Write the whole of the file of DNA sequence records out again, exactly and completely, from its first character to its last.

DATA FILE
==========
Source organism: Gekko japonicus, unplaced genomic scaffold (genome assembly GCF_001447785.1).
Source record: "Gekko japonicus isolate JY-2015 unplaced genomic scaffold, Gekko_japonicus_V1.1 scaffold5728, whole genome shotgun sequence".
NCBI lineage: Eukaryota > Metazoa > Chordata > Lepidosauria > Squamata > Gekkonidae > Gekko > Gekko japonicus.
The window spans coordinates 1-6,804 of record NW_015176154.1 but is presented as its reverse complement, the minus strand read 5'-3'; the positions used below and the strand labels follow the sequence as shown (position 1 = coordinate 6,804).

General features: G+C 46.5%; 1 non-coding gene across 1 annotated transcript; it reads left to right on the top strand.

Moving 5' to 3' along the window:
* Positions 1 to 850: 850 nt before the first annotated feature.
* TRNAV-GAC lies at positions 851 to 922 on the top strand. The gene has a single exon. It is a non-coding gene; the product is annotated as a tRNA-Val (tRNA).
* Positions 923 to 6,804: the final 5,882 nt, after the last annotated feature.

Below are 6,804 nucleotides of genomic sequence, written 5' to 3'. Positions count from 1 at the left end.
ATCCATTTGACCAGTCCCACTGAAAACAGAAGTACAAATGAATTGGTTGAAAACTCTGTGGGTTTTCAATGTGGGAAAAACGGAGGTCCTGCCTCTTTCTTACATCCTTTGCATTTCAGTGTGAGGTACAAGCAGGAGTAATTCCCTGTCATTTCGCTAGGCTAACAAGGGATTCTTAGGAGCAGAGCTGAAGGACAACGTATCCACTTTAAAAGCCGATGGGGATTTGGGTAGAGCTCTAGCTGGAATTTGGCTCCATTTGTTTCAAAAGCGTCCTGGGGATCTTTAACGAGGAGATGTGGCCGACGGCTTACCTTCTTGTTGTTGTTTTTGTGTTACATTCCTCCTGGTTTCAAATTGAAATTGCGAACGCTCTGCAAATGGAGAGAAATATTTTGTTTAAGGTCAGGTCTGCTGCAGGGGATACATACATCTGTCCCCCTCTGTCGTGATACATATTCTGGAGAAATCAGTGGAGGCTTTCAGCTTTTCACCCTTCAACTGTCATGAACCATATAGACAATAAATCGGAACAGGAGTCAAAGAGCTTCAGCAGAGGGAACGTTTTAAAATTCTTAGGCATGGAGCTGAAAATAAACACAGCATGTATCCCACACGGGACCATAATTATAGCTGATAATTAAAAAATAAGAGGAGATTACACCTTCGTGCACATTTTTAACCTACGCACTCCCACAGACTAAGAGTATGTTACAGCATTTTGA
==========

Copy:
Source organism: Gekko japonicus, unplaced genomic scaffold (genome assembly GCF_001447785.1).
Source record: "Gekko japonicus isolate JY-2015 unplaced genomic scaffold, Gekko_japonicus_V1.1 scaffold5728, whole genome shotgun sequence".
NCBI lineage: Eukaryota > Metazoa > Chordata > Lepidosauria > Squamata > Gekkonidae > Gekko > Gekko japonicus.
The window spans coordinates 1-6,804 of record NW_015176154.1 but is presented as its reverse complement, the minus strand read 5'-3'; the positions used below and the strand labels follow the sequence as shown (position 1 = coordinate 6,804).

General features: G+C 46.5%; 1 non-coding gene across 1 annotated transcript; it reads left to right on the top strand.

Moving 5' to 3' along the window:
* Positions 1 to 850: 850 nt before the first annotated feature.
* TRNAV-GAC lies at positions 851 to 922 on the top strand. The gene has a single exon. It is a non-coding gene; the product is annotated as a tRNA-Val (tRNA).
* Positions 923 to 6,804: the final 5,882 nt, after the last annotated feature.

Below are 6,804 nucleotides of genomic sequence, written 5' to 3'. Positions count from 1 at the left end.
ATCCATTTGACCAGTCCCACTGAAAACAGAAGTACAAATGAATTGGTTGAAAACTCTGTGGGTTTTCAATGTGGGAAAAACGGAGGTCCTGCCTCTTTCTTACATCCTTTGCATTTCAGTGTGAGGTACAAGCAGGAGTAATTCCCTGTCATTTCGCTAGGCTAACAAGGGATTCTTAGGAGCAGAGCTGAAGGACAACGTATCCACTTTAAAAGCCGATGGGGATTTGGGTAGAGCTCTAGCTGGAATTTGGCTCCATTTGTTTCAAAAGCGTCCTGGGGATCTTTAACGAGGAGATGTGGCCGACGGCTTACCTTCTTGTTGTTGTTTTTGTGTTACATTCCTCCTGGTTTCAAATTGAAATTGCGAACGCTCTGCAAATGGAGAGAAATATTTTGTTTAAGGTCAGGTCTGCTGCAGGGGATACATACATCTGTCCCCCTCTGTCGTGATACATATTCTGGAGAAATCAGTGGAGGCTTTCAGCTTTTCACCCTTCAACTGTCATGAACCATATAGACAATAAATCGGAACAGGAGTCAAAGAGCTTCAGCAGAGGGAACGTTTTAAAATTCTTAGGCATGGAGCTGAAAATAAACACAGCATGTATCCCACACGGGACCATAATTATAGCTGATAATTAAAAAATAAGAGGAGATTACACCTTCGTGCACATTTTTAACCTACGCACTCCCACAGACTAAGAGTATGTTACAGCATTTTGA